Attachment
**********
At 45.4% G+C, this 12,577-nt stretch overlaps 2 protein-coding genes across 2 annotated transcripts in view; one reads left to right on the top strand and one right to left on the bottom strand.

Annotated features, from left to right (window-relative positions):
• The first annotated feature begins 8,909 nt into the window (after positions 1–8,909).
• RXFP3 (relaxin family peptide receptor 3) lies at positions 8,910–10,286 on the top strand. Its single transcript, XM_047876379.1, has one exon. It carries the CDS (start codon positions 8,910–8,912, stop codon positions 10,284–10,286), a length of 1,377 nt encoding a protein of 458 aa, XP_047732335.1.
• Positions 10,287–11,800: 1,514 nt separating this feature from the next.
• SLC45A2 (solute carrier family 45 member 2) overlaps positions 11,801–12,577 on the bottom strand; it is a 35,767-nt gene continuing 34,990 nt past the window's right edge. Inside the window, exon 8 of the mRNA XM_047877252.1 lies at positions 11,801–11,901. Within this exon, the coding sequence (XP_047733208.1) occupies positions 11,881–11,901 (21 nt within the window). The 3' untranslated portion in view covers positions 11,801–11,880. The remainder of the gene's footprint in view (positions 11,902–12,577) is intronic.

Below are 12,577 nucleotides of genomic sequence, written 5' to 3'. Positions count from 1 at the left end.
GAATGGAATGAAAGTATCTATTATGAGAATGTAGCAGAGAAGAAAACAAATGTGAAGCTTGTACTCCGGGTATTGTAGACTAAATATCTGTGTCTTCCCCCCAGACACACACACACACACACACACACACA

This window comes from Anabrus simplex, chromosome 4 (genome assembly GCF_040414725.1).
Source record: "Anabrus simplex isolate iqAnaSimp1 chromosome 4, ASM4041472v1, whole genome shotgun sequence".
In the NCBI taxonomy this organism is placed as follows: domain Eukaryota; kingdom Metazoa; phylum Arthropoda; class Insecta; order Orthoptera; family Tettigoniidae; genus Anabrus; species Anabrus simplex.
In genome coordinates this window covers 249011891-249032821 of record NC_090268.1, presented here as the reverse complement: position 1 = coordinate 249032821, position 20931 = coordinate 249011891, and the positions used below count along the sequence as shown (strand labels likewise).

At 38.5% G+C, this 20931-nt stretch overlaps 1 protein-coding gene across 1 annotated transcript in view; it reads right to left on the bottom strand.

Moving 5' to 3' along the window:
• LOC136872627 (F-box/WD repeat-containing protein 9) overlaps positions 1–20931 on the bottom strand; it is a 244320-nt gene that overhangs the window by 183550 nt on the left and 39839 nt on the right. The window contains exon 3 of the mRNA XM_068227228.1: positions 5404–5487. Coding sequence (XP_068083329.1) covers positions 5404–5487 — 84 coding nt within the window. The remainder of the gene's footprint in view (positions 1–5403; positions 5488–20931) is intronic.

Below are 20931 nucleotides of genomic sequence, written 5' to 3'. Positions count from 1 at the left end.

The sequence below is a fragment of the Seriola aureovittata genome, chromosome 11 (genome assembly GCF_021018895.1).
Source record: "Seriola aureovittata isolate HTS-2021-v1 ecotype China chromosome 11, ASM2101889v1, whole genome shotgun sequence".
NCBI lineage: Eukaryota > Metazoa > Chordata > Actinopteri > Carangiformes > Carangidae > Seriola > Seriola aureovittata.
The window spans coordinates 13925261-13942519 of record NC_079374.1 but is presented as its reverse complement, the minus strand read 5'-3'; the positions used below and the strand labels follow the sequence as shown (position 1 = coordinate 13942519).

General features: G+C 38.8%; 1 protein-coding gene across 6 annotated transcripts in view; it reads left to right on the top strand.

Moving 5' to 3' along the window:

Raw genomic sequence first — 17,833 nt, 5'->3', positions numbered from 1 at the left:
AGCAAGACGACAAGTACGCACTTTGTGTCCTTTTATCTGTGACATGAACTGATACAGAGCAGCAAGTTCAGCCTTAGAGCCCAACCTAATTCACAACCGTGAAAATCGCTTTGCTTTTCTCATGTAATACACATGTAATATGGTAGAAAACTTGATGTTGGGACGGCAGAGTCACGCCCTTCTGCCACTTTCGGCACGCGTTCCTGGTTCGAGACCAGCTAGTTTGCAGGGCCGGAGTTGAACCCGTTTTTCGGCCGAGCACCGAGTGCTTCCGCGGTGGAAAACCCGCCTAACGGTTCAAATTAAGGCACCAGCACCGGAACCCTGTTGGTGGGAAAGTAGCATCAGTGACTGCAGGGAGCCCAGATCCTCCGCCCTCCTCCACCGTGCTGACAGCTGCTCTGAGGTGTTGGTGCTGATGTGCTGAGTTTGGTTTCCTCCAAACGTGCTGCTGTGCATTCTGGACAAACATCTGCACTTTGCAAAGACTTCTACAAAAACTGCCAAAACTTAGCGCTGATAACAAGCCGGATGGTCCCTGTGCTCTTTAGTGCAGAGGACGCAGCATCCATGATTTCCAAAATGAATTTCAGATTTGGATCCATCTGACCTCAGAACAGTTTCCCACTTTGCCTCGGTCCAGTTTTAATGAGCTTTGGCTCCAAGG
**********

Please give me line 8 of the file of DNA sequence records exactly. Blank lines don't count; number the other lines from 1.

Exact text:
GAATGGAATGAAAGTATCTATTATGAGAATGTAGCAGAGAAGAAAACAAATGTGAAGCTTGTACTCCGGGTATTGTAGACTAAATATCTGTGTCTTCCCCCCAGACACACACACACACACACACACACACA